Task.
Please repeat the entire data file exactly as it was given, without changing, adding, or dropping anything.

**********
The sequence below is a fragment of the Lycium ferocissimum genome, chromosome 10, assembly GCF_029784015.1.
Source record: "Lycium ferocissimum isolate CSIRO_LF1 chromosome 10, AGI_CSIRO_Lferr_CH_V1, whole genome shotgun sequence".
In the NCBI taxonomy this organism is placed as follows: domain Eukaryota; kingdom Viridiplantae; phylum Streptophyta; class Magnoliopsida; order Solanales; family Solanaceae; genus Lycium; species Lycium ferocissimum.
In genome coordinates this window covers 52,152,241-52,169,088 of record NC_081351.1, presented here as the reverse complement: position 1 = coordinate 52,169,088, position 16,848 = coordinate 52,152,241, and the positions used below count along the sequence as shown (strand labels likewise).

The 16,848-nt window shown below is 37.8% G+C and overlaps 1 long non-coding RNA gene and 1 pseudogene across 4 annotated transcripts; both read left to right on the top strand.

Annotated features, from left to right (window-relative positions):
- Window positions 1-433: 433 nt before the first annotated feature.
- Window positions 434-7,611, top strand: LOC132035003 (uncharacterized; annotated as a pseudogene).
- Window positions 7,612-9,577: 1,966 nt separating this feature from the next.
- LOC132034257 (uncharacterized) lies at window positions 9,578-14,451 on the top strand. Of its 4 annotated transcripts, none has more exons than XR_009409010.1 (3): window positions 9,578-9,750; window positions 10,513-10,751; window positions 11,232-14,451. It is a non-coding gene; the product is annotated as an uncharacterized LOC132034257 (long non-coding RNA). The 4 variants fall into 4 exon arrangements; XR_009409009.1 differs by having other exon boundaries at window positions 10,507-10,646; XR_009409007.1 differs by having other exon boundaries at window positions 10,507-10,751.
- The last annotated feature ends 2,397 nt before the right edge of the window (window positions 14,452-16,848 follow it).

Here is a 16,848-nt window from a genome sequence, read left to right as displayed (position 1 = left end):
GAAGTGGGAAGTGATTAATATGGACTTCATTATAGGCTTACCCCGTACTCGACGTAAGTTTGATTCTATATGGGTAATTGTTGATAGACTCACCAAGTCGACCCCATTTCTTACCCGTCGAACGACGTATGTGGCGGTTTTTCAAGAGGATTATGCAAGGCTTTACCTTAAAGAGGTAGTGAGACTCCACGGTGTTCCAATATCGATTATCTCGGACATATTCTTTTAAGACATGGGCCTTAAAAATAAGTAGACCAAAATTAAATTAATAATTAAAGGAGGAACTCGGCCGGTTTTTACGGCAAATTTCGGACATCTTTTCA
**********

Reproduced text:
The sequence below is a fragment of the Lycium ferocissimum genome, chromosome 10, assembly GCF_029784015.1.
Source record: "Lycium ferocissimum isolate CSIRO_LF1 chromosome 10, AGI_CSIRO_Lferr_CH_V1, whole genome shotgun sequence".
In the NCBI taxonomy this organism is placed as follows: domain Eukaryota; kingdom Viridiplantae; phylum Streptophyta; class Magnoliopsida; order Solanales; family Solanaceae; genus Lycium; species Lycium ferocissimum.
In genome coordinates this window covers 52,152,241-52,169,088 of record NC_081351.1, presented here as the reverse complement: position 1 = coordinate 52,169,088, position 16,848 = coordinate 52,152,241, and the positions used below count along the sequence as shown (strand labels likewise).

The 16,848-nt window shown below is 37.8% G+C and overlaps 1 long non-coding RNA gene and 1 pseudogene across 4 annotated transcripts; both read left to right on the top strand.

Annotated features, from left to right (window-relative positions):
- Window positions 1-433: 433 nt before the first annotated feature.
- Window positions 434-7,611, top strand: LOC132035003 (uncharacterized; annotated as a pseudogene).
- Window positions 7,612-9,577: 1,966 nt separating this feature from the next.
- LOC132034257 (uncharacterized) lies at window positions 9,578-14,451 on the top strand. Of its 4 annotated transcripts, none has more exons than XR_009409010.1 (3): window positions 9,578-9,750; window positions 10,513-10,751; window positions 11,232-14,451. It is a non-coding gene; the product is annotated as an uncharacterized LOC132034257 (long non-coding RNA). The 4 variants fall into 4 exon arrangements; XR_009409009.1 differs by having other exon boundaries at window positions 10,507-10,646; XR_009409007.1 differs by having other exon boundaries at window positions 10,507-10,751.
- The last annotated feature ends 2,397 nt before the right edge of the window (window positions 14,452-16,848 follow it).

Here is a 16,848-nt window from a genome sequence, read left to right as displayed (position 1 = left end):
GAAGTGGGAAGTGATTAATATGGACTTCATTATAGGCTTACCCCGTACTCGACGTAAGTTTGATTCTATATGGGTAATTGTTGATAGACTCACCAAGTCGACCCCATTTCTTACCCGTCGAACGACGTATGTGGCGGTTTTTCAAGAGGATTATGCAAGGCTTTACCTTAAAGAGGTAGTGAGACTCCACGGTGTTCCAATATCGATTATCTCGGACATATTCTTTTAAGACATGGGCCTTAAAAATAAGTAGACCAAAATTAAATTAATAATTAAAGGAGGAACTCGGCCGGTTTTTACGGCAAATTTCGGACATCTTTTCA